VOV.VN - India, a South Asian nation with a population of more than 1.36 billion, is offering Vietnam a great chance to export its dragon fruit to this market as the fruit is the favourite with Indians, according to experts.
The Vietnamese Trade Promotion Agency reports India imports 95% of its demand for dragon fruit from Thailand, Malaysia, Vietnam and Sri Lanka, of which Vietnam makes up the majority.
Over the past five years, the export value of the Vietnamese dragon fruit to India has increased considerably, from 26% in 2015 to 52% in 2020.
“Nearly 60% of the Indian people are vegetarian and their staple food consists of only vegetables and fruits. Therefore, India is an extremely large market for Vietnamese fruit and vegetable exporters,” says Vietnamese Ambassador to India Pham Sanh Chau.
Sharing the view, Vu Ba Phu, director of the Trade Promotion Agency, states Indians prefer dragon fruit because the fruit is nutritious, beneficial to health, and has an aromatic taste.
“This is a lucrative market for the Vietnamese fruit, especially when the two countries have constituted a fairly complete legal corridor through government-level cooperation documents,” notes Phu.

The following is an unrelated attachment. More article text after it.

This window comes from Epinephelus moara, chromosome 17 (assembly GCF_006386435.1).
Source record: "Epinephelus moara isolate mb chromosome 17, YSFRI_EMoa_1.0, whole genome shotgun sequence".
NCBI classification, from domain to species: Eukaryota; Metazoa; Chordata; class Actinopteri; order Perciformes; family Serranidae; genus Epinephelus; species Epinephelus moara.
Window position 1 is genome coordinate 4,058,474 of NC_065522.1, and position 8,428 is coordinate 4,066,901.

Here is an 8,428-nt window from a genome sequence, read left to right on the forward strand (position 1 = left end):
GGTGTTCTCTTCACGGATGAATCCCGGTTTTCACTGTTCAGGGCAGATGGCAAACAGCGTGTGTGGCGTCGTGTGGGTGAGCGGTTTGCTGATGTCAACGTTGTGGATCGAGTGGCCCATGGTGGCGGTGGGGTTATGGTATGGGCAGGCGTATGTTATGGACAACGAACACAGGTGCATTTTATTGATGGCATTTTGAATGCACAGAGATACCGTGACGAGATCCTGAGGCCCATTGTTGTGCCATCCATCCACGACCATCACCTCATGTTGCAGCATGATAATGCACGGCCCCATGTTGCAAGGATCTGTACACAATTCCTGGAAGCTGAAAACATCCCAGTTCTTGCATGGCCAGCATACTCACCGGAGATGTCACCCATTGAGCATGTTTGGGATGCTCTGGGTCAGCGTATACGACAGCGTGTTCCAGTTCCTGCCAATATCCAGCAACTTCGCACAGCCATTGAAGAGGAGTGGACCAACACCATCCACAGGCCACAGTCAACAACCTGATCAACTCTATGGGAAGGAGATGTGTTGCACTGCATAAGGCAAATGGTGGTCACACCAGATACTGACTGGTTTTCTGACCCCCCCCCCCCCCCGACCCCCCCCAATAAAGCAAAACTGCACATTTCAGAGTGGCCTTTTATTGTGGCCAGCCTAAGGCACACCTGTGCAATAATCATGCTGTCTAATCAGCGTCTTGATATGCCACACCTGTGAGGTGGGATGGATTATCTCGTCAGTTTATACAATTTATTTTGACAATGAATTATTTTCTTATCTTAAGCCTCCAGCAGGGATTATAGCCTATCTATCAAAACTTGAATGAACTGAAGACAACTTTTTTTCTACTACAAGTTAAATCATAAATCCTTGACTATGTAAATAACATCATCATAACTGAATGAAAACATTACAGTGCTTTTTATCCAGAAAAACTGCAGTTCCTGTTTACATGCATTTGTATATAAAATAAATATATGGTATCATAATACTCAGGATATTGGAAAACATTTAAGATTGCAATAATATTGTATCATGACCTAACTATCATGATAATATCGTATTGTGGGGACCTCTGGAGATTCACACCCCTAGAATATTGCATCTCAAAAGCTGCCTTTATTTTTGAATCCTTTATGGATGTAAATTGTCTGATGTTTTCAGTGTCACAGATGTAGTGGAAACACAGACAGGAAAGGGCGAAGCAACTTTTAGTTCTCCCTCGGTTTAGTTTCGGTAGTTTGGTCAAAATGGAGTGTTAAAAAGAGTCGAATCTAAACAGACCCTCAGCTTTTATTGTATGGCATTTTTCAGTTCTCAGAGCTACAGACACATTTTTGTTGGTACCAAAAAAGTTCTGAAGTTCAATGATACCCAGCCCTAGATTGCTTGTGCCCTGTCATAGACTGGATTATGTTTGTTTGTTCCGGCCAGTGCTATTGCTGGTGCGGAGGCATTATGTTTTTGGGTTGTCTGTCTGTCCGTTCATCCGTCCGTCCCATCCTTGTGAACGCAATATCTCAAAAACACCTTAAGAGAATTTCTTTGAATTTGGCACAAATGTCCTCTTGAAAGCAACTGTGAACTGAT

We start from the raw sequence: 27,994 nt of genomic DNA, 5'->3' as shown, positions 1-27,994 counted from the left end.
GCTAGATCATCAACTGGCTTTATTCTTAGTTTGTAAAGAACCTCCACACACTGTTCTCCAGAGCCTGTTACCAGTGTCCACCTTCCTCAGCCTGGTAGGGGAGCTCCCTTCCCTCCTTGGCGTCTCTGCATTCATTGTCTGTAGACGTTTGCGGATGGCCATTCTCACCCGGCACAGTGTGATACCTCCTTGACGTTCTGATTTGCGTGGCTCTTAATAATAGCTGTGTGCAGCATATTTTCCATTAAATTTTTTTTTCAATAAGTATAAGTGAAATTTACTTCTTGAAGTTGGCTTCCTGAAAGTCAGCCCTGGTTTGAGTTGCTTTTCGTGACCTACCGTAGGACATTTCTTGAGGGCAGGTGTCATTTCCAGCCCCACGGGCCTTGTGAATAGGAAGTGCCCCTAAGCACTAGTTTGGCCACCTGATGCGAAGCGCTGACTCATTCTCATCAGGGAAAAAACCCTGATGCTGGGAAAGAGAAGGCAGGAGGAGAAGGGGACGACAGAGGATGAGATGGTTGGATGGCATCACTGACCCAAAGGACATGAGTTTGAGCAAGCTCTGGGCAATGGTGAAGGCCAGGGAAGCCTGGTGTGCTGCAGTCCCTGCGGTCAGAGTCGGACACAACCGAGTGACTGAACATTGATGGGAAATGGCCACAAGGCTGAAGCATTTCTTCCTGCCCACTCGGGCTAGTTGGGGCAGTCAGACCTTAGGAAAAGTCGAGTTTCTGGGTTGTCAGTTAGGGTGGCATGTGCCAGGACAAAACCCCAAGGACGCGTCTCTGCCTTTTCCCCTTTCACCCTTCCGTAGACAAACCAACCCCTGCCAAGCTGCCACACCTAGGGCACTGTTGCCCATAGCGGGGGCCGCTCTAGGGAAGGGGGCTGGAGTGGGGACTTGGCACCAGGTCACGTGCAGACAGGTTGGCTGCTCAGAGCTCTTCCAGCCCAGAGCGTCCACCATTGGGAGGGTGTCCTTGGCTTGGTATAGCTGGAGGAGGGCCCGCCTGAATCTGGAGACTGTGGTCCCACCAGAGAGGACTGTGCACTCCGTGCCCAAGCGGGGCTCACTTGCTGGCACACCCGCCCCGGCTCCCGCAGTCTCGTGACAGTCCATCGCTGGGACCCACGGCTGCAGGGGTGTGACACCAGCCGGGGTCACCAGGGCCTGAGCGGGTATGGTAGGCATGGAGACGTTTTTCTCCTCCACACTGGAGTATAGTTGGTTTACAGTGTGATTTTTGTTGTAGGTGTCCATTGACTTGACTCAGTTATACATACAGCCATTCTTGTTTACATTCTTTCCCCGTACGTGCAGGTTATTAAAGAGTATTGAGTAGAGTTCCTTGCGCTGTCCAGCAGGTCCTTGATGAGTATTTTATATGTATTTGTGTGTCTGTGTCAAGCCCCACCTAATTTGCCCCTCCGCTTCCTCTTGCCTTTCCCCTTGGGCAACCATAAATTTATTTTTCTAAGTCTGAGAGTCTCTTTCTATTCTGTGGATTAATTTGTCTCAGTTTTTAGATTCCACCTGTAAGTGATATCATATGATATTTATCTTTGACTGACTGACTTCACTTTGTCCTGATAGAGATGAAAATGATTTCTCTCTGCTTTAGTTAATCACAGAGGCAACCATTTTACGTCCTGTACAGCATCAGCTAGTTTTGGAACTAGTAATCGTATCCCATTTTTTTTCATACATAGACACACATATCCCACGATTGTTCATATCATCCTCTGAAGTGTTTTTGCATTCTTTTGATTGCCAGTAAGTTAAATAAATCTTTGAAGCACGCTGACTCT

However, he reveals that India is not a highly demanding market and it prefers to care about the price of the product rather than product quality and standards.
“Businesses should be aware that the per capita income of the Indian people is still lower than that of Vietnam and the domestic fruit price in India is rather low due to the subsidy policy of the government. So, they should carefully study market characteristics, product prices, and standards to suit the market,” he suggests.
Meanwhile, Huynh Thuy Vy, member of the Executive Committee of the Vietnamese Association in India, points out that businesses must pay special attention to payment methods.
“Businesses should care about the 30% deposit payment method when signing the sales contract with their Indian counterparts,” Vy shares the experience. “After receiving and examining goods, the partners will pay the remaining 70% to avoid disputes and risks.”
According to Ambassador Pham Sanh Chau, the ongoing COVID-19 pandemic is causing difficulty in shipping the fruit to India. However, he says the Vietnamese Embassy and relevant agencies try to connect Vietnamese and Indian businesses in order to export the fruit, as well as its processed products to India.